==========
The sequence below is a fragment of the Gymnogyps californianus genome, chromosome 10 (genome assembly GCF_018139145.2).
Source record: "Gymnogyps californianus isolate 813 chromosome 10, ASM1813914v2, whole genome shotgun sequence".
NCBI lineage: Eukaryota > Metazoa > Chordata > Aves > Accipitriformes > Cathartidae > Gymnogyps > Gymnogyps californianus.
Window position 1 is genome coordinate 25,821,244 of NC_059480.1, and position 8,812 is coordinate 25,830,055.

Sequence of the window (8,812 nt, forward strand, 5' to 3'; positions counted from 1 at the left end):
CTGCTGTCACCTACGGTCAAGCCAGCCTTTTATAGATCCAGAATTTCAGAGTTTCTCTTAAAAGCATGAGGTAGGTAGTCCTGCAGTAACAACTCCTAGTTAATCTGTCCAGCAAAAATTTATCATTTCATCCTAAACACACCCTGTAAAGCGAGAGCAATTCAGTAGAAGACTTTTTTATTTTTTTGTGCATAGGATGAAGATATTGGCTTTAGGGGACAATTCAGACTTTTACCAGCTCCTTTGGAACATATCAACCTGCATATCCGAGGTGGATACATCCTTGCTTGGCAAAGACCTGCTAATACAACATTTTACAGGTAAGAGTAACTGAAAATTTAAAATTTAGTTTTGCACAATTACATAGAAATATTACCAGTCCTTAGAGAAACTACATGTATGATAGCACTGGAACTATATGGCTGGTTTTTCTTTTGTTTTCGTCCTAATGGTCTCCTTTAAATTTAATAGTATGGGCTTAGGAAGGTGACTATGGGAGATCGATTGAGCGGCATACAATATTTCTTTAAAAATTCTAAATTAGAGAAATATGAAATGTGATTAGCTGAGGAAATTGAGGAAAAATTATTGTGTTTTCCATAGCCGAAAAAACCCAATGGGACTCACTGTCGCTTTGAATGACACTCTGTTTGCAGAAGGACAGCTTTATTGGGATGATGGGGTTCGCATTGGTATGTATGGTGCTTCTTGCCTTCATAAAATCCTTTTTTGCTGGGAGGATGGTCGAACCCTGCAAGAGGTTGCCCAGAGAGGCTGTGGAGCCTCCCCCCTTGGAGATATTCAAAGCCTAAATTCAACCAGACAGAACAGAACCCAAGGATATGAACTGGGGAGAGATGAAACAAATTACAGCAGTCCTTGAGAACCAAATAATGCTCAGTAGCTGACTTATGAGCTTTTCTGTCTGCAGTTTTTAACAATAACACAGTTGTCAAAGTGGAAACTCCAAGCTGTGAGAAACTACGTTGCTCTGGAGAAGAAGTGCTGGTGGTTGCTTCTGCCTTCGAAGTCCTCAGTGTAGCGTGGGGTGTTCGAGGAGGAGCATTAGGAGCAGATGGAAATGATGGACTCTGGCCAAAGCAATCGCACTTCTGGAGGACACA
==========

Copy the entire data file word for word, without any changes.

The sequence below is a fragment of the Gymnogyps californianus genome, chromosome 10 (genome assembly GCF_018139145.2).
Source record: "Gymnogyps californianus isolate 813 chromosome 10, ASM1813914v2, whole genome shotgun sequence".
NCBI lineage: Eukaryota > Metazoa > Chordata > Aves > Accipitriformes > Cathartidae > Gymnogyps > Gymnogyps californianus.
Window position 1 is genome coordinate 25,821,244 of NC_059480.1, and position 8,812 is coordinate 25,830,055.

Sequence of the window (8,812 nt, forward strand, 5' to 3'; positions counted from 1 at the left end):
CTGCTGTCACCTACGGTCAAGCCAGCCTTTTATAGATCCAGAATTTCAGAGTTTCTCTTAAAAGCATGAGGTAGGTAGTCCTGCAGTAACAACTCCTAGTTAATCTGTCCAGCAAAAATTTATCATTTCATCCTAAACACACCCTGTAAAGCGAGAGCAATTCAGTAGAAGACTTTTTTATTTTTTTGTGCATAGGATGAAGATATTGGCTTTAGGGGACAATTCAGACTTTTACCAGCTCCTTTGGAACATATCAACCTGCATATCCGAGGTGGATACATCCTTGCTTGGCAAAGACCTGCTAATACAACATTTTACAGGTAAGAGTAACTGAAAATTTAAAATTTAGTTTTGCACAATTACATAGAAATATTACCAGTCCTTAGAGAAACTACATGTATGATAGCACTGGAACTATATGGCTGGTTTTTCTTTTGTTTTCGTCCTAATGGTCTCCTTTAAATTTAATAGTATGGGCTTAGGAAGGTGACTATGGGAGATCGATTGAGCGGCATACAATATTTCTTTAAAAATTCTAAATTAGAGAAATATGAAATGTGATTAGCTGAGGAAATTGAGGAAAAATTATTGTGTTTTCCATAGCCGAAAAAACCCAATGGGACTCACTGTCGCTTTGAATGACACTCTGTTTGCAGAAGGACAGCTTTATTGGGATGATGGGGTTCGCATTGGTATGTATGGTGCTTCTTGCCTTCATAAAATCCTTTTTTGCTGGGAGGATGGTCGAACCCTGCAAGAGGTTGCCCAGAGAGGCTGTGGAGCCTCCCCCCTTGGAGATATTCAAAGCCTAAATTCAACCAGACAGAACAGAACCCAAGGATATGAACTGGGGAGAGATGAAACAAATTACAGCAGTCCTTGAGAACCAAATAATGCTCAGTAGCTGACTTATGAGCTTTTCTGTCTGCAGTTTTTAACAATAACACAGTTGTCAAAGTGGAAACTCCAAGCTGTGAGAAACTACGTTGCTCTGGAGAAGAAGTGCTGGTGGTTGCTTCTGCCTTCGAAGTCCTCAGTGTAGCGTGGGGTGTTCGAGGAGGAGCATTAGGAGCAGATGGAAATGATGGACTCTGGCCAAAGCAATCGCACTTCTGGAGGACACA